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Current Sources Of Renewable Energy

By Virginia Harrison

Have you heard about alternative energy? Chances are you have. More and more businesses are going ‘green’ and more new businesses are starting for the purposes of developing alternative fuels. We’re already using some sources of alternative energy like solar, wind and hydropower. There are other sources also but these need to be further developed before they are practical for wide range use.

There are two main positives to renewable energies. First, of course, is the fact that this energy is far better for the planet. But what many people don’t realize is that they are also more cost effective. In some instances, the technologies that are used to gather the energy are still too expensive to make the energy widely available. In time this will change.

If you hear ‘alternative fuels’ and you think that this is far in the future, think again. We’re already well on our way to becoming a ‘green’ world energy-wise. We use alternative fuels in many ways all over the world.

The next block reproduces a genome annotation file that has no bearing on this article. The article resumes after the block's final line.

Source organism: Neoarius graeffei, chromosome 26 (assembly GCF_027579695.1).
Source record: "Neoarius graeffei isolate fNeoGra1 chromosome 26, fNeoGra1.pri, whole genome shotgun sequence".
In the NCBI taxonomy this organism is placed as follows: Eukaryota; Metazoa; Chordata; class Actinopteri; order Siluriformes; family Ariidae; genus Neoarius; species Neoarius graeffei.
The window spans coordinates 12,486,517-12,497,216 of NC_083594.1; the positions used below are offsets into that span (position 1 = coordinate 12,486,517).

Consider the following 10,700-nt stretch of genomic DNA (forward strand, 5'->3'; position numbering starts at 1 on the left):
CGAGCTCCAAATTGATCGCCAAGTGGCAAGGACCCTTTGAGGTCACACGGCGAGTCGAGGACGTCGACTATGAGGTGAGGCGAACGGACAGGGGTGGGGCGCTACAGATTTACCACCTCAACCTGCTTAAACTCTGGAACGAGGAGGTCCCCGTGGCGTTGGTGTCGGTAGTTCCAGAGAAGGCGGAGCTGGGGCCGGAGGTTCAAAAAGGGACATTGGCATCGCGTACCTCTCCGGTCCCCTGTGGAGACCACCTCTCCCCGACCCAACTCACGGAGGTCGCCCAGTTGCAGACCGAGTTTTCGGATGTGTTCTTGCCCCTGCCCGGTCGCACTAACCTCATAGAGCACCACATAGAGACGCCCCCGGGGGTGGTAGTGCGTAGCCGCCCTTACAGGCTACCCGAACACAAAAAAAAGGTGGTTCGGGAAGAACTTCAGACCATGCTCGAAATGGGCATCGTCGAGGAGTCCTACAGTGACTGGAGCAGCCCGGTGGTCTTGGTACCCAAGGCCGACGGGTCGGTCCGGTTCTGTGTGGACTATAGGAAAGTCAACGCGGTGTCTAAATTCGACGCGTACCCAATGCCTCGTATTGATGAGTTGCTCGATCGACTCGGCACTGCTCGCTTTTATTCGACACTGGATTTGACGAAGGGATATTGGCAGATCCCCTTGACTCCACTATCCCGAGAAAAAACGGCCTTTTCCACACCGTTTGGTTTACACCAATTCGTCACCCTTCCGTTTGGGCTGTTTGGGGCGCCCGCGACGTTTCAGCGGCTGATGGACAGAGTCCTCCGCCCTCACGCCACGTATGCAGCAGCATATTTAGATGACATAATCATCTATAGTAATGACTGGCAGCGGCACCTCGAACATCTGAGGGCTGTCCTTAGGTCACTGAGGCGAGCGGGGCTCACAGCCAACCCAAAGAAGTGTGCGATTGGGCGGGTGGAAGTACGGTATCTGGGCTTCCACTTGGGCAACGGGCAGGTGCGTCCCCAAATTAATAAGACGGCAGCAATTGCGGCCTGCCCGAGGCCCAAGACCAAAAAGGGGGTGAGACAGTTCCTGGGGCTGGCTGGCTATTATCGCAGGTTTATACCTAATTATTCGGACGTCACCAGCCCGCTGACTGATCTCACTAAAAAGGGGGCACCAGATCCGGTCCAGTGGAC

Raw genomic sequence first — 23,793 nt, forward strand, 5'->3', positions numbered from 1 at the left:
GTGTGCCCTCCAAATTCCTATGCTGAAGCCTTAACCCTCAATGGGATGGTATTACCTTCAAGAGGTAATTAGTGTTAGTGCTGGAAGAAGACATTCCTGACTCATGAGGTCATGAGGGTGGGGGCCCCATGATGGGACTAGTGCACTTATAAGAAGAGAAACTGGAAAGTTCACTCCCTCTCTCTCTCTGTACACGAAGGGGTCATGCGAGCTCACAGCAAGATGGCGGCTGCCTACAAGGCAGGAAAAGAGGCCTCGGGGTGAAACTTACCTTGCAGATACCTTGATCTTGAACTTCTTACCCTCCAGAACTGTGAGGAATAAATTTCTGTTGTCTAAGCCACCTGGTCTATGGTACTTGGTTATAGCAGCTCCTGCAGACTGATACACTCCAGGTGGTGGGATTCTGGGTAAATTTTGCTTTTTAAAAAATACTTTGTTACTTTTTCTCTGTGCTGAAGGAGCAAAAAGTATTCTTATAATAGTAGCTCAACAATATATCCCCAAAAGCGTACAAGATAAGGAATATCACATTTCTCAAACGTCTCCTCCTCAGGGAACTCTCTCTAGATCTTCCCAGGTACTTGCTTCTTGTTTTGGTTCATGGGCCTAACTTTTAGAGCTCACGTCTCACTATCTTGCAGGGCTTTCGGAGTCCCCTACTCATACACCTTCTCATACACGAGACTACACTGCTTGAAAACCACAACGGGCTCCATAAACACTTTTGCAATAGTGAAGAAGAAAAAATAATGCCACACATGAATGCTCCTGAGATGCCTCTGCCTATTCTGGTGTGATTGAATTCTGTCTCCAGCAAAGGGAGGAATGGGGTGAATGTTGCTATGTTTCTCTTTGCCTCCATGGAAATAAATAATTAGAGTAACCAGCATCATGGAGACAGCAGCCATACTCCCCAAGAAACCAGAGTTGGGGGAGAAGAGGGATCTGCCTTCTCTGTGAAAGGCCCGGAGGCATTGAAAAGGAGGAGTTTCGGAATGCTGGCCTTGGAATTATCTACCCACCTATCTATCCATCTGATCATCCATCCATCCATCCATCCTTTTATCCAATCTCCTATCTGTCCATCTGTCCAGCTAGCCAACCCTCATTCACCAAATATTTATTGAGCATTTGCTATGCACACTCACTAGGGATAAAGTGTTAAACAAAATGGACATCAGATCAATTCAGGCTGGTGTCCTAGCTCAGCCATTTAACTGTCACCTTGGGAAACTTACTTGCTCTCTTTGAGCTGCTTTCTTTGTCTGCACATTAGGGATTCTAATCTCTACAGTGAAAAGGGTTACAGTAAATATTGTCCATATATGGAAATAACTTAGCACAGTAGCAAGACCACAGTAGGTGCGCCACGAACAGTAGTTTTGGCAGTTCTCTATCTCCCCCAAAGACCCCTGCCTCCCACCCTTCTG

In fact, nearly 20% of the world’s energy supply is from renewable sources. This number is only going to rise, since oil is an unsustainable energy source.

Right now across Europe you can find numerous solar plants and wind farms. These efficiently harness natural resources that are essentially inexhaustible. Over the next ten years, expect to see more and more such energy projects.

Ethanol is a very popular alternative energy source around the world. It’s produced from corn. Brazil makes widespread use of ethanol, they use it for around 18% of their total fuel usage.

This is because in most other countries, cars run on a mixture of gasoline and ethanol. Generally you can get a mix of up to 10% ethanol, but the majority still has to be gasoline. There are critics of ethanol, though, who argue that this is not an appropriate fuel source. Corn can be used as food for people of course, and these critics argue that food crops should not be used for fuel.

If you are interested in biofuels, in fact, corn is not the only possibility. There are others that are so common that no corn would have to be diverted for fuel.

See additional articles penned by this writer dealing with topics like the down throw blanket and the heated throw blanket.

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Article Citation
MLA Style Citation:
Harrison, Virginia "Current Sources Of Renewable Energy." Current Sources Of Renewable Energy. 3 Jul. 2010. 18 Dec 2014 <>.

APA Style Citation:
Harrison, V (2010, July 3). Current Sources Of Renewable Energy. Retrieved December 18, 2014, from

Chicago Style Citation:
Harrison, Virginia "Current Sources Of Renewable Energy"

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